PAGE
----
Topical administration of chloramphenicol can induce acute hepatitisBMJ 2009; 338 doi: https://doi.org/10.1136/bmj.b1699 (Published 12 June 2009) Cite this as: BMJ 2009;338:b1699
All rapid responses
Doshi & Sarkar describe a case of acute hepatitis putatively
induced by topical chloramphenicol, having apparently excluded “common
viruses (hepatitis A, B and C)” as potential causes .
However, the authors do not mention whether diagnostic testing for
Hepatitis E virus was carried out. This infection must be considered in
the differential diagnosis of all cases of acute hepatitis in England and
Wales, particularly as most cases reported by the United Kingdom Health
Protection Agency lack a personal history of travel to endemic areas .
Importantly, acute Hepatitis E infection may be mistaken for an
adverse reaction to pharmaceuticals. Dalton and colleagues analysed stored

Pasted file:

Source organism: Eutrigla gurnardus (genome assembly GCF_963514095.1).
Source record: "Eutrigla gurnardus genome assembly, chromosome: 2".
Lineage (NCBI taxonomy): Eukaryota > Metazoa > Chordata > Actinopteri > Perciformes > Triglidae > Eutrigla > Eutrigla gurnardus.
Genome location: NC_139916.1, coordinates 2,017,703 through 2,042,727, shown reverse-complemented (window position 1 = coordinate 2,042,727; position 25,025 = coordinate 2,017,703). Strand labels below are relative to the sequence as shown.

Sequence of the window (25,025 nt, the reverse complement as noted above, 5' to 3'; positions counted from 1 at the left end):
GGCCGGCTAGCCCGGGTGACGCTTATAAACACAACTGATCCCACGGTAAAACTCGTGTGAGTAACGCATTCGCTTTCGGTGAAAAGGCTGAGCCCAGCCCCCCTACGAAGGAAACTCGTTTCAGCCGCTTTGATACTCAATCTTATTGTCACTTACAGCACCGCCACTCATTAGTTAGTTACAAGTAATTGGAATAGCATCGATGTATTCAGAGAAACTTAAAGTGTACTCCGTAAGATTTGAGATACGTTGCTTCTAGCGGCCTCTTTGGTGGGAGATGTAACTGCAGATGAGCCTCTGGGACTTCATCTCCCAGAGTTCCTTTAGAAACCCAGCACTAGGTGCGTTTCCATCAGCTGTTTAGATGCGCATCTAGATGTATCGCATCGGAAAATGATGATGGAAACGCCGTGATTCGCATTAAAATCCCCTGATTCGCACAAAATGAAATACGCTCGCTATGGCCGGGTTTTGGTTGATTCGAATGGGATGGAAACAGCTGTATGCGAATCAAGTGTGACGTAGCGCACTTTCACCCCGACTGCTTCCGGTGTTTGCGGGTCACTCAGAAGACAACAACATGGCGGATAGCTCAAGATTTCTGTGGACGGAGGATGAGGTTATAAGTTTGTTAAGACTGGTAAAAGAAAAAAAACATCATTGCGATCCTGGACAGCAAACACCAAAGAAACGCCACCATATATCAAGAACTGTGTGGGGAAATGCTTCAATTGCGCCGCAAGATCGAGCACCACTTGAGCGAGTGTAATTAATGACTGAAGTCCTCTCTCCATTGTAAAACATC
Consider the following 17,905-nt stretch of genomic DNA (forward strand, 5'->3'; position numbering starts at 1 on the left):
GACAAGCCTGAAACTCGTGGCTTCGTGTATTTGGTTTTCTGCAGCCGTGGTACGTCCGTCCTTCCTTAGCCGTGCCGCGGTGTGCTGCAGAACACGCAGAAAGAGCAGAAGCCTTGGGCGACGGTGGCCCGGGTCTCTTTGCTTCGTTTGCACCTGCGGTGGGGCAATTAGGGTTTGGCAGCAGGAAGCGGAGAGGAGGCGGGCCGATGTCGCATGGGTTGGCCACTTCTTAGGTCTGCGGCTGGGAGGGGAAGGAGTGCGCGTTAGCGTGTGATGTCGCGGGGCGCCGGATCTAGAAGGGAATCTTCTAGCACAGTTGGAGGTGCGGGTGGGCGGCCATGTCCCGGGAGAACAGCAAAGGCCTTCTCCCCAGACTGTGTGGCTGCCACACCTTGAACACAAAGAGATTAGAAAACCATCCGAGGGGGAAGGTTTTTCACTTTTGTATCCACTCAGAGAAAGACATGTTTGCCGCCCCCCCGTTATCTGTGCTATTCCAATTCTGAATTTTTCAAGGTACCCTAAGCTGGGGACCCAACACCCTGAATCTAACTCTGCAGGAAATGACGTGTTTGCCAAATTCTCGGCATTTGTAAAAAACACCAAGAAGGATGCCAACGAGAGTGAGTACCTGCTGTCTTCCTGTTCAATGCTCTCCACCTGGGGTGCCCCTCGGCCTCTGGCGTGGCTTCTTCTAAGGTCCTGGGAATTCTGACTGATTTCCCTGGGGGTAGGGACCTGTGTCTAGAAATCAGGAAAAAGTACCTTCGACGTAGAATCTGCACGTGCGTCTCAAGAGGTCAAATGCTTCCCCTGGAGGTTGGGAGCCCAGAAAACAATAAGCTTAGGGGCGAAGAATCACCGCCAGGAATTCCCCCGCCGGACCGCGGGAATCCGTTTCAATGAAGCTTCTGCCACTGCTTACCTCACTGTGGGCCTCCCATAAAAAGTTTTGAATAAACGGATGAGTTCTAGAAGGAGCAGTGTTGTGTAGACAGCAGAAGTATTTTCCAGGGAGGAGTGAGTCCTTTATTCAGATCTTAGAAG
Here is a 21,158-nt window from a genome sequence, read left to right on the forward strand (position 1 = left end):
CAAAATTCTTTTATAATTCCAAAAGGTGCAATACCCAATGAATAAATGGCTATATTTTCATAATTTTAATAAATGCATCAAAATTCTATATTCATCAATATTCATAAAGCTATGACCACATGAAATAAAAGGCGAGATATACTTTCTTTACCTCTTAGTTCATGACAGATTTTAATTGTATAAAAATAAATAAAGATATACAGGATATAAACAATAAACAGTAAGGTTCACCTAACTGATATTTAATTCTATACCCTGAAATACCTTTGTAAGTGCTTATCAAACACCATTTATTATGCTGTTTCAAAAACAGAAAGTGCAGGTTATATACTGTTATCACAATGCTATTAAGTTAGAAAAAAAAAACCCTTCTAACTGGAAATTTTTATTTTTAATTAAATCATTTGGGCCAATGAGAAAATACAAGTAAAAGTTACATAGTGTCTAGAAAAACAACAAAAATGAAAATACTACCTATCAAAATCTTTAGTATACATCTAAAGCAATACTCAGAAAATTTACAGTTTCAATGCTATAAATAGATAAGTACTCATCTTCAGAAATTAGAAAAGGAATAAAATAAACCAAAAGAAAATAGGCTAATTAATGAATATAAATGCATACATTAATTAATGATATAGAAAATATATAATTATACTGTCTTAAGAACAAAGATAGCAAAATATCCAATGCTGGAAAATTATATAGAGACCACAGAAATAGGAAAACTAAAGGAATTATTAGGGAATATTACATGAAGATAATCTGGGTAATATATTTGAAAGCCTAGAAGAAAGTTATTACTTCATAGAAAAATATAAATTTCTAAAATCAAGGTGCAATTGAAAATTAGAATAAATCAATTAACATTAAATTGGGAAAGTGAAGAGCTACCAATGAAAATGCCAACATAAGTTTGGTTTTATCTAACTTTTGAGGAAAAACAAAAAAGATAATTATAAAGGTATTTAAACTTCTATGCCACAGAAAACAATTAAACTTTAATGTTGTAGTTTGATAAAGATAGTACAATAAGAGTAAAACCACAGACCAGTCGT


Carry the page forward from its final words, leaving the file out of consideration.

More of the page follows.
sera from patients with suspected drug induced liver injury meeting the
standard Roussel-Uclaf causality criteria used by Doshi & Sarkar .
They found evidence of acute Hepatitis E in 6 of 47 samples, concluding
that the diagnosis of drug induced liver injury is not secure until the
infection has been excluded. I would suggest similar caution be applied
 Doshi B, Sarkar S. Topical administration of chloramphenicol can
induce acute hepatitis. BMJ 2009; 338: b1699
 Lewis HC, Boisson S, Ijaz S, Hewitt K, Ngui SL, Boxall E, et al.
Hepatitis E in England and Wales. Emerg Infect Dis. 2008;14:165-7
 Dalton HR, Fellows HJ, Stableforth W, Joseph M, Thurairajah PH,
Warshow U et al. The role of hepatitis E virus testing in drug-induced
liver injury. Aliment Pharmacol Ther. 2007;26:1429-35
Competing interests: No competing interests